Eric Rivera of West Chicago, a 23-year U.S. Air Force veteran and now an Air Force reservist, was called up in 2008 to serve as a logistics commander in Afghanistan. Naturally, parting was a difficult moment for him, his wife and his two young children. But he went overseas with one worry off his mind: He would have a job when he returned.
His employer, Sears Holdings Corp., promises its employees in the armed forces that, regardless of economic or any other circumstances, their jobs will be secure while they're called up for military duty. Sears also matched his pay while he was away and extended his benefits for up to 60 months. His supervisor called Rivera's home to check on the family while he was overseas. And when Rivera returned after seven months, he was promoted.
"My supervisors were behind me 100%," says Rivera, 43, now the project manager of inventory management systems and support at Sears' Hoffman Estates headquarters. "The reason I'm still with Sears is the fact that they do support us 100 percent and they really do listen to my needs."
About 10 percent of Sears' workforce—some 30,000 employees—is in the armed forces, and the company has been recognized by veterans groups and human resources organizations as a model military employer. Several other major Illinois employers also have been recognized as leaders, including Aon Corp. of Chicago; Bloomington-based State Farm Mutual Automobile Insurance Co.; Navistar International Corp. of Warrenville; Chicago-based SeatonCorp., and J. P. Morgan Chase & Co., the largest bank operating in Chicago.
Keeping positions open while employees are on military duty presents a challenge for the managers and peers left behind—a difficulty large corporations often find easier to absorb than smaller employers. But local employers that have made a commitment to hiring and retaining military veterans say the payoffs usually outweigh the difficulties.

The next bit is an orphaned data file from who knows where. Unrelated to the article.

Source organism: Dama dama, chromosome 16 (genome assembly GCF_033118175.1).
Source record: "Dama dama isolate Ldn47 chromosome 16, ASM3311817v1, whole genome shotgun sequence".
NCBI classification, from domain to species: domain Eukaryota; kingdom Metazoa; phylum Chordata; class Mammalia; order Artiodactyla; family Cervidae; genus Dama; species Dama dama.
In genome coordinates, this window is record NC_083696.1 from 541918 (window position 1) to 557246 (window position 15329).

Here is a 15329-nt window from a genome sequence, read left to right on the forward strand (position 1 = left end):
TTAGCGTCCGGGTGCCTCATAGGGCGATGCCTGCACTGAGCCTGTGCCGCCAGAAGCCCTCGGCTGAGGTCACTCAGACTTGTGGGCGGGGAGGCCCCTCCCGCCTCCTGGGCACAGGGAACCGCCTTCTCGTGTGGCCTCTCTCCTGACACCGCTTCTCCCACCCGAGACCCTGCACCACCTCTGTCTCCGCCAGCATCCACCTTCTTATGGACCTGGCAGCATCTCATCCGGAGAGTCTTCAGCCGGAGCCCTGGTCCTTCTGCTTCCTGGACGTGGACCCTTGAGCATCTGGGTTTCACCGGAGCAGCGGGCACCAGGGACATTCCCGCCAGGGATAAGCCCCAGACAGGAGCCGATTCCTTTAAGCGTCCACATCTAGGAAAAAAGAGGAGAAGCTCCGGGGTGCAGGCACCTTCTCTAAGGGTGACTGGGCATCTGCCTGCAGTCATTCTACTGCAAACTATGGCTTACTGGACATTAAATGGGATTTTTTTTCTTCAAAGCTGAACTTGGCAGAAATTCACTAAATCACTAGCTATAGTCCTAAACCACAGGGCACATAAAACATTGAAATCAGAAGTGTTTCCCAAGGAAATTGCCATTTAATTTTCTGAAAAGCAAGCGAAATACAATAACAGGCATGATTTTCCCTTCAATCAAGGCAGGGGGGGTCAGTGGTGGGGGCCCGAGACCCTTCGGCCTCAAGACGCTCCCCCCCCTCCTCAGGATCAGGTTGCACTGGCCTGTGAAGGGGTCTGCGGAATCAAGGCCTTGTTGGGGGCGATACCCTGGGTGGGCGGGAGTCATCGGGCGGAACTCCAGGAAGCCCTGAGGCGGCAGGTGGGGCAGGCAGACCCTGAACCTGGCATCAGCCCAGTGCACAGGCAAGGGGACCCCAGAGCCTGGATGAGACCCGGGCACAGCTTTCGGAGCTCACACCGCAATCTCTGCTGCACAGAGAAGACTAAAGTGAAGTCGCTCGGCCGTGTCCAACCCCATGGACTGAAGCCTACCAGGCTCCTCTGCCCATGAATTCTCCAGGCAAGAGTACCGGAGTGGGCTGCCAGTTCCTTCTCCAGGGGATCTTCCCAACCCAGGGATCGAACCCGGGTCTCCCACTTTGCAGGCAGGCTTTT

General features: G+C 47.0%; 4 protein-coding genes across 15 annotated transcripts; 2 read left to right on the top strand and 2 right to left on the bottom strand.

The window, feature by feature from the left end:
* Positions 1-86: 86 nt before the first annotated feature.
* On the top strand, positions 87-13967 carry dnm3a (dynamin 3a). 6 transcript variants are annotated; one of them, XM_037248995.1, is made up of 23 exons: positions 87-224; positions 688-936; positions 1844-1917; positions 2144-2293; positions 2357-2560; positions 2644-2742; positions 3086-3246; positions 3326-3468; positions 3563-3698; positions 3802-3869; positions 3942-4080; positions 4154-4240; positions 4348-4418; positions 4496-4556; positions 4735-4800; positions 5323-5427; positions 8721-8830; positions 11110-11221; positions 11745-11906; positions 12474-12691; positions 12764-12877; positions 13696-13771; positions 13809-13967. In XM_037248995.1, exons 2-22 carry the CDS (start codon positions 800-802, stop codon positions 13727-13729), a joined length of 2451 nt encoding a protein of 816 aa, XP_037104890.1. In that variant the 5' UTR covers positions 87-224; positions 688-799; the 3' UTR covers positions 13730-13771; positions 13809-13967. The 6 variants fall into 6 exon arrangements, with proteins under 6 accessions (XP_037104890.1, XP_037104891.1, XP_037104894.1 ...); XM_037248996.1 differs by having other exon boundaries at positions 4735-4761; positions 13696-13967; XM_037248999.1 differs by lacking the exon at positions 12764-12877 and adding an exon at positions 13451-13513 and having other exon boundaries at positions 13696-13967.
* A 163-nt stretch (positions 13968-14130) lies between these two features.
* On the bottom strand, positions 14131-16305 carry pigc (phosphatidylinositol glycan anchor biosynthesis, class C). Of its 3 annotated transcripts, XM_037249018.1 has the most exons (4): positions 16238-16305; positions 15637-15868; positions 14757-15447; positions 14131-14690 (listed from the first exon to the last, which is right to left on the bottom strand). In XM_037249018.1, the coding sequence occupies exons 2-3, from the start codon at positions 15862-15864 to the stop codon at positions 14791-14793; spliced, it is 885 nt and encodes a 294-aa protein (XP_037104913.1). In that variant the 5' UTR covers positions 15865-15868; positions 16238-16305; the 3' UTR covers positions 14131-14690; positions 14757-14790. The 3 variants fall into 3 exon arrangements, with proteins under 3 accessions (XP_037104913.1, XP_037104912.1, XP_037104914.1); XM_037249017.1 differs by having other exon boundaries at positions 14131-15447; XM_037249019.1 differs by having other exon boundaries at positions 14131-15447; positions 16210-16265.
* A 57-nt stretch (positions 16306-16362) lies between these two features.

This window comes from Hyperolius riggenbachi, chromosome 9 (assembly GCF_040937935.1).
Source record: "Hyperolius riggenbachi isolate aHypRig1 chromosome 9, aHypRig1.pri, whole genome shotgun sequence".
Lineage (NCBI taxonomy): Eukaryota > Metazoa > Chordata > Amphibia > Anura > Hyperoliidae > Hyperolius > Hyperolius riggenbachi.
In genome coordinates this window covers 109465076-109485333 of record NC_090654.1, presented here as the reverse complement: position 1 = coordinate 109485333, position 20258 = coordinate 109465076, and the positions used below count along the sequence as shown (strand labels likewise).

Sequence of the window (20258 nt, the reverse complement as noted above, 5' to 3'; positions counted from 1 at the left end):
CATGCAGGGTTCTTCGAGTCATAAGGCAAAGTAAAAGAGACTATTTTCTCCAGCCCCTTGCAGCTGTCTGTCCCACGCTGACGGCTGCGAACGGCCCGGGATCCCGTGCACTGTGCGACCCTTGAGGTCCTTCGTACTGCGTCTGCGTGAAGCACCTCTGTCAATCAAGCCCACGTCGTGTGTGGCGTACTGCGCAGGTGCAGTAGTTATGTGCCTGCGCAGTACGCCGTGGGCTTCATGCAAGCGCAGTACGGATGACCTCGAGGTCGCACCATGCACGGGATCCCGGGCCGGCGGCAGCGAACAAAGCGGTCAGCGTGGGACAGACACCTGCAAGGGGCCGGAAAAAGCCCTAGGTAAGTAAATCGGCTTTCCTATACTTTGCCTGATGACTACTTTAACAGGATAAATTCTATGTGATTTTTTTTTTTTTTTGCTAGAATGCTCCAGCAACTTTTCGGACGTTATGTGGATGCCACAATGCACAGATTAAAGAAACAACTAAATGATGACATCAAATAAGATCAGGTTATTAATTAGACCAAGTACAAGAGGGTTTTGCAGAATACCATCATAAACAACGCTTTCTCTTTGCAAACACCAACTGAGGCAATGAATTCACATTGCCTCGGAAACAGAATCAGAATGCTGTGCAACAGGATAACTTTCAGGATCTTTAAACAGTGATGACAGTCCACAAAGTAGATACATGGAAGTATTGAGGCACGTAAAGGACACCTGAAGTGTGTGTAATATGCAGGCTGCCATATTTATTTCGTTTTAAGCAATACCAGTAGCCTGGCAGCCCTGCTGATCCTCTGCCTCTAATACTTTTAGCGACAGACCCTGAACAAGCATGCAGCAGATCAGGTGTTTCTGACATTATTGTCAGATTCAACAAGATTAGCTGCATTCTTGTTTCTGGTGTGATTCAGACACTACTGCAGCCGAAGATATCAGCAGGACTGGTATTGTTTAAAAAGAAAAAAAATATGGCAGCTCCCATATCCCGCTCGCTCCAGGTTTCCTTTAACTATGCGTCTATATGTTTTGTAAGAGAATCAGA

"We're currently hiring about 10 veterans a day since March," says a spokesman for J. P. Morgan Chase. "It's just the right thing to do given the huge sacrifices our service members have made for this country. But we know that we're also getting a lot out of it, given all of their skills."
Corporate outreach to veterans lately has taken many forms: Some local companies have joined forces with charities to build homes and support systems for disabled veterans. Others have become more aggressive about hiring veterans, appointing recruiters with the specific task of reaching out to unemployed veterans or to those just returning from active duty. In other cases, companies are enhancing benefits for reservists and National Guard members. Still others have launched mentorship programs so veterans in the workforce can help those just starting their careers.
Despite these efforts, the unemployment rate for those who have left service over the past decade is higher than the national average. For veterans of Iraq and Afghanistan, unemployment is in the double-digits, and in some states, such as Minnesota, it's at nearly 20 percent, notes Kevin Schmiegel, vice-president of veterans employment programs at the U.S. Chamber of Commerce in Washington, D.C.
Advocates say one of the biggest reasons veterans struggle to find jobs is that they don't translate for employers just how their military experience applies to a corporate setting.
"They need to understand the value they bring and communicate their value," says Jack Amberg, senior director of veterans initiatives at the Chicago-based McCormick Foundation. "At the same time, we've got to educate employers. I still get (employers) worrying" that veterans might not fit into their corporate culture.
Mr. Amberg says some employers buy into stereotypes, believing that veterans may be prone to violence or may struggle with emotional baggage from their experience. But he contends that veterans who have endured the extreme stress of a wartime situation are well-suited to handle the daily demands of a corporate job.
The Employer Support of the Guard and Reserve, a group set up by the Department of Defense in 1972 to work with civilian employers to ease conflicts caused by an employee's military commitment, recently stepped up its efforts to help Illinois veterans whose jobs disappeared in the economic downturn. ESGR volunteer leaders are participating in more local job fairs and helping coach veterans for job interviews.
"For a lot of the people who had recently been deployed, a lot of them returned home and didn't have a job waiting for them," says retired Brig. Gen. Jay Sheedy, who commanded three Illinois National Guard units and is now employee outreach chairman for the Illinois ESGR Committee.
The U.S. Chamber is making similar moves, forming a national veterans employment advisory council to highlight the best practices of companies like Sears, Seaton, Chase and State Farm, which are effectively recruiting and retaining veterans. The council is putting a special emphasis on mentoring.